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Stealing the Show

Award-Winning Rigid Substrate Output

By Amber E. Watson

There is no denying that printing on rigid substrates such as tile, wood, glass, veneer, and metal comes with its own set of challenges. Print service providers (PSPs) successfully offering these unique media options enjoy additional business in a niche market.

 

Portland Color, a large format digital printer with a 26,000 square foot production facility in Portland, ME and a showroom in New York, NY, experiences these benefits firsthand. In business since 1977, the company is in its fourth year of offering rigid substrate printing to clients. They have worked through the challenges associated with this form of output and aligned themselves with strategic partners and customers, producing an impressive portfolio of products along the way.

 

Firm Output

With roots in the photolab industry, Portland Color currently offers a range of services, including large format sustainable printing, collaborative design, and program management for retailers, architects, events, exhibits, and museums. They do it all with a diligent staff of 26 people.  

 

Since the company specializes in graphics for retail environments, it makes sense they would embrace rigid substrate printing, which allows them to create eye-catching panels for retail and museum displays. Thirty percent of the shop’s overall output is rigid substrates and common applications include wayfinding signage, architectural graphic panels, backlit panels, retail window graphics, exhibits, outdoor signage, and displays.

 

According to Steve Kinney, VP of sales and marketing, Portland Color, the most challenging aspect of rigid substrate printing is adhesion of ink to surfaces. Another common problem is the ink chipping while the printed board is cut.

 

Utilizing the Hewlett-Packard (HP) Scitex FB6100 UV flatbed printer and Océ North America’s Arizona 550 GT printer for rigid work, Portland Color commonly prints on gatorfoam, sintra, komatex, styrene, plexiglas, falconboard from Pregis Corporation, and cardstock.

 

Stiff Competition

With Portland Color’s strong reputation, sustainable practices, and variety of print offerings, it is not surprising they form strategic business partnerships with retailers, corporations such as Google, and companies such as Fleetwood Fixtures, whom they partnered with for the March 2011 GlobalShop trade show of retail design in Las Vegas, NV.

 

Fleetwood Fixtures, a Leesport, PA-based company, provides custom fixtures and furnishing to facilities worldwide. As a company offering custom fixtures; design; client services; logistics; installation; warehousing and inventory; and building brand identity for flagship retail spaces, renovating existing stores, or rebranding, Fleetwood seemed a perfectly matched partnership for Portland Color. They also share a commitment to sustainable practices. Fleetwood is a Green Plus Certified company, continuously searching for innovative materials and methodologies to help meet its clients’ “green” goals and LEED certification needs.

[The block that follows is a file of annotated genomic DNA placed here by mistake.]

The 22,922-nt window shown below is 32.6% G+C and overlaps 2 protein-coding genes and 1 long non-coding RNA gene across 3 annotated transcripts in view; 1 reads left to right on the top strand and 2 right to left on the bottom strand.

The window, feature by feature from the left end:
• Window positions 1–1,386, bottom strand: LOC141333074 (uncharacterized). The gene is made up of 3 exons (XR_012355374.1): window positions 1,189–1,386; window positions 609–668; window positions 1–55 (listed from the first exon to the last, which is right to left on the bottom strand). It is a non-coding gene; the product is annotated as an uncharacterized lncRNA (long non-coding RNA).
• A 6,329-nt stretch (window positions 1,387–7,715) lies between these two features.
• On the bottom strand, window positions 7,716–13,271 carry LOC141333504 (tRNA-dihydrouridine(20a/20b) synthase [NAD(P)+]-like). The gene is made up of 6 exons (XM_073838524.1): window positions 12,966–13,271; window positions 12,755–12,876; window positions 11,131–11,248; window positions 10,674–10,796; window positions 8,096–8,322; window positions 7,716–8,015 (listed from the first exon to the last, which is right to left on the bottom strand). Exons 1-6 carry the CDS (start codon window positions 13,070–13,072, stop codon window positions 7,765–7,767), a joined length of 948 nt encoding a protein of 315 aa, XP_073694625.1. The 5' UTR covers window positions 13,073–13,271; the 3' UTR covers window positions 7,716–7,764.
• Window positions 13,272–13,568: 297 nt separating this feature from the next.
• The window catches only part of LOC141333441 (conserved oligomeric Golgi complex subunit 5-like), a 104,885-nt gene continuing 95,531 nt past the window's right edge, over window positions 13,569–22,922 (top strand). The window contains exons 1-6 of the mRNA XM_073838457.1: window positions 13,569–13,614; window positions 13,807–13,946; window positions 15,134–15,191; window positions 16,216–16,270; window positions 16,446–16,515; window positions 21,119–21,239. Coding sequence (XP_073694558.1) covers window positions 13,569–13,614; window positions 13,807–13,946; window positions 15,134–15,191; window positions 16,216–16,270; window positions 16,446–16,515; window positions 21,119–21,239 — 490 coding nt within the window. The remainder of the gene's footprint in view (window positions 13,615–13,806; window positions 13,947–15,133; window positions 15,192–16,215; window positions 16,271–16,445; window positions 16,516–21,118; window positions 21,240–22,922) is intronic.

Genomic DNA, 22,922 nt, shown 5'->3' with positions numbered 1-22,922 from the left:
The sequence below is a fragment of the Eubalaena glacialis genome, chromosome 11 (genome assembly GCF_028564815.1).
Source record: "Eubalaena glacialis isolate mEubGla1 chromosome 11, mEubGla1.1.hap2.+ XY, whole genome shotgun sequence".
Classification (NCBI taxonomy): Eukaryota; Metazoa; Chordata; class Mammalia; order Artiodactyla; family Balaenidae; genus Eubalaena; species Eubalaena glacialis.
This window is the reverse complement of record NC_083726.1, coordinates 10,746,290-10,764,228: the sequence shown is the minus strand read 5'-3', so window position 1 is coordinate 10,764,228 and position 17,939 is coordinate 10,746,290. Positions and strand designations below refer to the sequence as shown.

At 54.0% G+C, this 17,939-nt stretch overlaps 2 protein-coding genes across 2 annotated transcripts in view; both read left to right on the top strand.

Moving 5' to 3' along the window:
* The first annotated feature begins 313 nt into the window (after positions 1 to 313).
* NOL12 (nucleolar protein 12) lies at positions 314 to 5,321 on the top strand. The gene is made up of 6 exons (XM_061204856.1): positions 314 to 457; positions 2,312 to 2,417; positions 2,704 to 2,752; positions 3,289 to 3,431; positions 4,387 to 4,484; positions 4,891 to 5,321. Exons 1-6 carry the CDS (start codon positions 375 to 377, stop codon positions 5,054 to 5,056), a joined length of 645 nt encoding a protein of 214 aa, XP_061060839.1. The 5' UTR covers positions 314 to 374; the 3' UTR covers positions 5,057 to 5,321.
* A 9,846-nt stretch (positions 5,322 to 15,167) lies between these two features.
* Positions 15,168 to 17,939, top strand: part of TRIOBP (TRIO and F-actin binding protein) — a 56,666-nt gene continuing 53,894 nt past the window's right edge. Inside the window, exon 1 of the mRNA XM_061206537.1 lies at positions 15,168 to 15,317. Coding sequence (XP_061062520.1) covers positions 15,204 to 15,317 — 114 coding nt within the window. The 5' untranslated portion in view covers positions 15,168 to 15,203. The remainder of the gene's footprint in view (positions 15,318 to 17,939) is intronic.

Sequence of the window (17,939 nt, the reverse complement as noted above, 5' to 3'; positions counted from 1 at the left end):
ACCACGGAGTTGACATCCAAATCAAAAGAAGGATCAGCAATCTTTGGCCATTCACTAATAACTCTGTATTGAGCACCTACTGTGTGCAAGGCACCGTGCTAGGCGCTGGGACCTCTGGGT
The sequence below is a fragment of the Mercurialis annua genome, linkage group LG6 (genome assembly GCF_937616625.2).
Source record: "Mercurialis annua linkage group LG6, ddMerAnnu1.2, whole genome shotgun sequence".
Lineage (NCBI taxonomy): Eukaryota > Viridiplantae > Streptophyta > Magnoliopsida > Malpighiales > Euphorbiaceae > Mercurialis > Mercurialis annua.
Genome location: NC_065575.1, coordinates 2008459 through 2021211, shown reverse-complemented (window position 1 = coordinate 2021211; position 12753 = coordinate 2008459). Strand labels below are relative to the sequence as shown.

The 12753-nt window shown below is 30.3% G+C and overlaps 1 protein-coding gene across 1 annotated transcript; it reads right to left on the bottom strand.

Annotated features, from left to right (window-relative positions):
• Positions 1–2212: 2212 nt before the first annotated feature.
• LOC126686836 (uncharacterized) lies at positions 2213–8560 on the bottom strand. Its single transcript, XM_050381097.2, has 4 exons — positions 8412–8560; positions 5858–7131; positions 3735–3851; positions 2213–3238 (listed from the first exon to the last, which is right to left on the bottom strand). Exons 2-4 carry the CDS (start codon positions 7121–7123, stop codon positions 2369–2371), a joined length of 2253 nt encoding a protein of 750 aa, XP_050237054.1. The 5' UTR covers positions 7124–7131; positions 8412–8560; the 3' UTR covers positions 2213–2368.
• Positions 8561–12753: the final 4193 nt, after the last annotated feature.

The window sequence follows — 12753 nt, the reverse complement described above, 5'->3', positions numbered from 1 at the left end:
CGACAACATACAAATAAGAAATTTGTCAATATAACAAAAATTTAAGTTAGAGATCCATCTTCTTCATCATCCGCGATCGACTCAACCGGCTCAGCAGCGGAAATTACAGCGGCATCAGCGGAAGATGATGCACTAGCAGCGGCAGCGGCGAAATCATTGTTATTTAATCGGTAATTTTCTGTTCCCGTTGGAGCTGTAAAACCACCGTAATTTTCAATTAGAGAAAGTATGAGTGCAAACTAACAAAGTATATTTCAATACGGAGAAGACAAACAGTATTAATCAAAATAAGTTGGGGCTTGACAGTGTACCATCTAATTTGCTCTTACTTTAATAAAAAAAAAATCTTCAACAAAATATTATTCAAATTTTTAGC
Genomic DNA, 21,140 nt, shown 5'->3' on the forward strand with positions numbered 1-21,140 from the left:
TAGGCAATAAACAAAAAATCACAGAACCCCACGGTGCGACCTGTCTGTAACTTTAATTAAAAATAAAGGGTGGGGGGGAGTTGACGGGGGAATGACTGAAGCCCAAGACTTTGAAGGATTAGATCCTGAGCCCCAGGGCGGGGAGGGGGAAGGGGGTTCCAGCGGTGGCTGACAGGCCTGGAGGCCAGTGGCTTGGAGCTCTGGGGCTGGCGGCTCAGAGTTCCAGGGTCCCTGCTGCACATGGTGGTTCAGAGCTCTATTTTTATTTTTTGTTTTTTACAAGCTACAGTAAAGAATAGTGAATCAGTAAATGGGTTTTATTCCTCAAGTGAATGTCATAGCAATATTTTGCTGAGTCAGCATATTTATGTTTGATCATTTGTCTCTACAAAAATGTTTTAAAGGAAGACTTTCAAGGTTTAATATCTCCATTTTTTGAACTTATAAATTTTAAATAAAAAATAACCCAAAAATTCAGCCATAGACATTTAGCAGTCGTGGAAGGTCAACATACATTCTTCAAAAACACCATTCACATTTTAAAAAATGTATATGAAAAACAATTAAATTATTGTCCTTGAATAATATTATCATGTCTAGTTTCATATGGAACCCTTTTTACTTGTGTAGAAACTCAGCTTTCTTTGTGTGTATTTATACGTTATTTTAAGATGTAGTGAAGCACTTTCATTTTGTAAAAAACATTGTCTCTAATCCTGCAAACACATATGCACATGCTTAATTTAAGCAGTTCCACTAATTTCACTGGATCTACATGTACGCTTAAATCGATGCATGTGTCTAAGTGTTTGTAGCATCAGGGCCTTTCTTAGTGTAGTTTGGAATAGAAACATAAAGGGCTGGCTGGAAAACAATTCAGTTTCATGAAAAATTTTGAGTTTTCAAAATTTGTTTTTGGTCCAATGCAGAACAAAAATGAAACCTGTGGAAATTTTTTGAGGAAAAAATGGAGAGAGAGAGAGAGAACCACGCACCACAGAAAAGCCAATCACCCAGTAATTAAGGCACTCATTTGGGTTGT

“Portland Color collaborated with Fleetwood to design and produce its award-winning booth at the show,” says Kinney.  “Based on the concept of a house of cards, the 40x80-foot booth was built around a tiered wall of direct-printed wood panels. The business goal was to present a retail display product idea that was modular, flexible, easy to assemble or change, and modestly priced.”

 

The Fleetwood booth, which showcased rich textures, props, and graphics from around the world stacked on top of each other, was so eye catching that it won best in show at GlobalShop. Kinney explains that 90 percent of the display was direct-to-substrate rigid board. “Using the HP Scitex FB6100, we printed to a variety of plywood materials, ranging from tough construction-grade CDX to very refined veneers like bamboo, cherry, and white oak,” he shares.

 

Branching Out

While rigid substrate printing can be costly, printing directly onto the media saves money as well as time. Challenges such as ink adhesion and finishing methods should be given extra care to avoid costly mistakes.

 

As Portland Color illustrates, PSPs offering a variety of rigid substrate material expand business and appeal to clients looking for unique output. The capability to print on a variety of materials, such as woods, acrylic, glass, and veneer produces impressive results—and can even win awards.

 

Nov2011, Digital Output

 
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